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Tutorial 3: Scripts and Behaviours¶
Last tutorial we covered rendering meshes. In this tutorial we will be seeing how to make 2 GameObjects interact with each other.
Behaviour is a Component that you can create
yourself. To create a Behaviour, subclass from
>>> class MyBehaviour(Behaviour): ... pass
In this case the Behaviour does nothing. To make it do something, use the Update function:
>>> class Rotator(Behaviour): ... def Update(self, dt): ... self.transform.localEulerAngles += Vector3(0, 90, 0) * dt
What this does is it rotates the GameObject that
the Behaviour is on by 90 degrees each second
around the y-axis. The
Update function takes
dt, which is how many seconds have
passed since the last frame.
Look at this watered-down version of the
class Component: def __init__(self): self.gameObject = None self.transform = None def GetComponent(self, component): return self.gameObject.GetComponent(component) def AddComponent(self, component): return self.gameObject.AddComponent(component)
A Component has 2 attributes:
This is set whenever the Component is added to a GameObject.
A Behaviour is subclassed from a Component and so has the
same attributes. Each frame, the Scene will call the
function on all Behaviours, passing the time since the last
frame in seconds.
When you want to do something at the start of the Scene, use
Start function. That will be called right at the start
of the scene, when
scene.Run() is called.
>>> class MyBehaviour(Behaviour): ... def Start(self): ... self.a = 0 ... def Update(self, dt): ... Logger.Log(self.a) ... self.a += dt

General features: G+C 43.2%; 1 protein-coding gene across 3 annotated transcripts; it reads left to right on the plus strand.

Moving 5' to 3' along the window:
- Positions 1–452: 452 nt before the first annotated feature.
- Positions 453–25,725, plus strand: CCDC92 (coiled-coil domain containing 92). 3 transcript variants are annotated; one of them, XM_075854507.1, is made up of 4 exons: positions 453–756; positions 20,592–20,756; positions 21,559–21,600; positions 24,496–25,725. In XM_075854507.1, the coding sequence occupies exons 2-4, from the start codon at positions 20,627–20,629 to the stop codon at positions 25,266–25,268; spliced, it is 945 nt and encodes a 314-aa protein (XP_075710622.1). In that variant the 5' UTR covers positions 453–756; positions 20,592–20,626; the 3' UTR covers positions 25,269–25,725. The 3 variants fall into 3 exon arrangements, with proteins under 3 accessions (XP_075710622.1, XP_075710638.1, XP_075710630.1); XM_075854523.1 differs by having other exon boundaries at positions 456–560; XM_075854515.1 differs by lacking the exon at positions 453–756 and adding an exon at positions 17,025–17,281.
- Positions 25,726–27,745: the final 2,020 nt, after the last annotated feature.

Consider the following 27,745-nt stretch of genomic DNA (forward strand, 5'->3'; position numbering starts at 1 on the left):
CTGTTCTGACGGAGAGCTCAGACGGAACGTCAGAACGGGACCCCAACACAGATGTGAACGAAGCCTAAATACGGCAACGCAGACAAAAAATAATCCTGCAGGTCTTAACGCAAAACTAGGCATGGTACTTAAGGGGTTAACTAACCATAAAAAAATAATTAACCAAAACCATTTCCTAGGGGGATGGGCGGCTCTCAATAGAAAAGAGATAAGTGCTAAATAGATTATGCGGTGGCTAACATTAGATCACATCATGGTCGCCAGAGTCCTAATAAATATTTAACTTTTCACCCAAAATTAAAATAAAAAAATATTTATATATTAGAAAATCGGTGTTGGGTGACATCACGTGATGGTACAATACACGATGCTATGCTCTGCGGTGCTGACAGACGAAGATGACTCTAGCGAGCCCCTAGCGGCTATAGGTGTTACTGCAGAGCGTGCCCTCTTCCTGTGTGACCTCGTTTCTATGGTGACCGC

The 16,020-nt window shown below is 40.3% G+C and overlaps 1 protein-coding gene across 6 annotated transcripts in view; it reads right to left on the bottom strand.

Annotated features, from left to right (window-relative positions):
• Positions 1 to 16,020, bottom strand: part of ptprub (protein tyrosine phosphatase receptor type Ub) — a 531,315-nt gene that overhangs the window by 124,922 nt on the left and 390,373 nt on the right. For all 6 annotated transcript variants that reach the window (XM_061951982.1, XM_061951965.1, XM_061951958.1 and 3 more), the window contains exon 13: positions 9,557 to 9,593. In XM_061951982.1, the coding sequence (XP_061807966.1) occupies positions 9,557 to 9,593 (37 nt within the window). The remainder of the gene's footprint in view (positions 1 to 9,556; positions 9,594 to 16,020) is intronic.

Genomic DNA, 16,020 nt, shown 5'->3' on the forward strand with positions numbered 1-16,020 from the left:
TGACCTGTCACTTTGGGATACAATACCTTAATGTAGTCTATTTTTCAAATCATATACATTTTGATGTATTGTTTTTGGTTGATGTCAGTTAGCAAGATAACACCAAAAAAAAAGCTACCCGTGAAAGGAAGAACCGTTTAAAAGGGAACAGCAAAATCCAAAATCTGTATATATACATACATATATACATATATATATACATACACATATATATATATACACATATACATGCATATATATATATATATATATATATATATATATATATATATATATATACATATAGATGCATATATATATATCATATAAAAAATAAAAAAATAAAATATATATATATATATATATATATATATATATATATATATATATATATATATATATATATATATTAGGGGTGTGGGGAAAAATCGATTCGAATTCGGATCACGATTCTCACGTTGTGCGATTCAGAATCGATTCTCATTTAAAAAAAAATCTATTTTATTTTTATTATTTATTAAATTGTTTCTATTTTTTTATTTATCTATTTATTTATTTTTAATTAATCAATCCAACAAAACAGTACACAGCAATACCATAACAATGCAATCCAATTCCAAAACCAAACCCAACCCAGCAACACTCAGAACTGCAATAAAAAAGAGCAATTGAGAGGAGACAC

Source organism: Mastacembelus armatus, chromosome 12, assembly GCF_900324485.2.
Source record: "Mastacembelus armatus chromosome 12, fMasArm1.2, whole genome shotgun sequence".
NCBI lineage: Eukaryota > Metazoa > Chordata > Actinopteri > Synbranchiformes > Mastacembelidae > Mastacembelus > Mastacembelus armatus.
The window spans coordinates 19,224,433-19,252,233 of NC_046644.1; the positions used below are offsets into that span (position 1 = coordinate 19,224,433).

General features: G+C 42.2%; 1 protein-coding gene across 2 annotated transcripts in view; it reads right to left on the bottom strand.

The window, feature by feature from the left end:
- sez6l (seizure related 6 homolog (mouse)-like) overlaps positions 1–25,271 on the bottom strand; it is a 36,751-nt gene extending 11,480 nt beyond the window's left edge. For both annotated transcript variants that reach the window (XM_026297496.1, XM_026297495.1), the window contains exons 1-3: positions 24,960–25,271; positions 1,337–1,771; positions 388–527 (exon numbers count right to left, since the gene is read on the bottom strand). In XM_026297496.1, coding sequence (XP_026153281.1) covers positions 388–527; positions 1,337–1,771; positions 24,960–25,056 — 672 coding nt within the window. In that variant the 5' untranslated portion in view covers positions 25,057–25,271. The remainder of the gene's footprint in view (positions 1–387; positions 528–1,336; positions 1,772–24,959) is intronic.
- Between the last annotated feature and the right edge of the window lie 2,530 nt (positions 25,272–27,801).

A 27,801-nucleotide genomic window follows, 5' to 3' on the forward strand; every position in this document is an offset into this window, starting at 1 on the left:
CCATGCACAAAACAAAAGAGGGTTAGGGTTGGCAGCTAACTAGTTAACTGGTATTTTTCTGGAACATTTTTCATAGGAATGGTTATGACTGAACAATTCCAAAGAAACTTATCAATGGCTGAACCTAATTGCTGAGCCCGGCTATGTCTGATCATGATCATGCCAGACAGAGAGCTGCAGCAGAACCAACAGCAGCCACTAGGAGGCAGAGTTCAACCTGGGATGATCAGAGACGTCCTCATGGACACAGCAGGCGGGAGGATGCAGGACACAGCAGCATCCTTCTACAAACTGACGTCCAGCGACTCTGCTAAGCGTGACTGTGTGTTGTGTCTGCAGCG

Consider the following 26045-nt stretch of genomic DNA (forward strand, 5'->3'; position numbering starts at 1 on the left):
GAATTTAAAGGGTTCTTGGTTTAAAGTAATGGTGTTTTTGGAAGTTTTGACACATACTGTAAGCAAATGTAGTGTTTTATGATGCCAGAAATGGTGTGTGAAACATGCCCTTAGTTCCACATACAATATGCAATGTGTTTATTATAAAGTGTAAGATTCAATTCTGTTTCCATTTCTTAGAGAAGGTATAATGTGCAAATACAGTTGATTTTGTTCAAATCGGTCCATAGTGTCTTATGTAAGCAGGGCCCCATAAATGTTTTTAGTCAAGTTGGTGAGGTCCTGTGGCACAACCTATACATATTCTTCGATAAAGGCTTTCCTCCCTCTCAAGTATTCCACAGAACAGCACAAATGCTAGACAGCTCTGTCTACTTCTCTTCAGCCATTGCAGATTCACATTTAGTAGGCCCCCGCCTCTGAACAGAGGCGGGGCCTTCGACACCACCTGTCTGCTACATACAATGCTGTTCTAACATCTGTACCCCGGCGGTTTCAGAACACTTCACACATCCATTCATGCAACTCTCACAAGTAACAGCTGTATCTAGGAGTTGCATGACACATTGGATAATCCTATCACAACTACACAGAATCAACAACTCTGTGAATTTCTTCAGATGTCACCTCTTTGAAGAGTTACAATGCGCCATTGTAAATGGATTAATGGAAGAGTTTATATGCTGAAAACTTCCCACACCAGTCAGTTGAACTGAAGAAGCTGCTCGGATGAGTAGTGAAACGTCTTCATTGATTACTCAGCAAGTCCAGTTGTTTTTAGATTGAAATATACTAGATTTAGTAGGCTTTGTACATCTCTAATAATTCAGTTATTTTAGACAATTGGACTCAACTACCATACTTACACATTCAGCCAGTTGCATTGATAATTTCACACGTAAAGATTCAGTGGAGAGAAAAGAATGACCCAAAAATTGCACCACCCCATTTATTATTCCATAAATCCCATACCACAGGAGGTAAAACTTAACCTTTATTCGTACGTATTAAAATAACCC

The example above will print in seconds how long
it had been since the start of the Scene. Note
that the order in which all Behaviours’
Start functions will be the orders of the
With this, you can create all sorts of Components,
and because Behaviour is subclassed from
Component, you can add a Behaviour to a GameObject
This creates a spinning cube:
>>> class Rotator(Behaviour): ... def Update(self, dt): ... self.transform.localEulerAngles += Vector3(0, 90, 135) * dt ... >>> scene = SceneManager.AddScene("Scene") >>> cube = GameObject("Cube") >>> renderer = cube.AddComponent(MeshRenderer) >>> renderer.mesh = Mesh.cube(2) >>> renderer.mat = Material(RGB(255, 0, 0)) >>> cube.AddComponent(Rotator) >>> scene.Add(cube) >>> scene.Run()
This is a debugging Behaviour, which prints out the change in position, rotation and scale each 10 frames:
class Debugger(Behaviour): lastPos = Vector3.zero() lastRot = Quaternion.identity() lastScl = Vector3.one() a = 0 def Update(self): self.a += 1 if self.a == 10: Logger.Log(self.transform.position - self.lastPos) Logger.Log(self.transform.rotation.conjugate * self.lastRot) Logger.Log(self.transform.scale / self.lastScl) self.a = 0
Note that the printed output for non-moving things would be as so:
Vector3(0, 0, 0) Quaternion(1, 0, 0, 0) Vector3(1, 1, 1) Vector3(0, 0, 0) Quaternion(1, 0, 0, 0) Vector3(1, 1, 1) Vector3(0, 0, 0) Quaternion(1, 0, 0, 0) Vector3(1, 1, 1) ...
This means no rotation, position or scale change.
It will break when you set the scale to
Vector3(0, 0, 0).
In the next tutorial we’ll be looking at 2D development.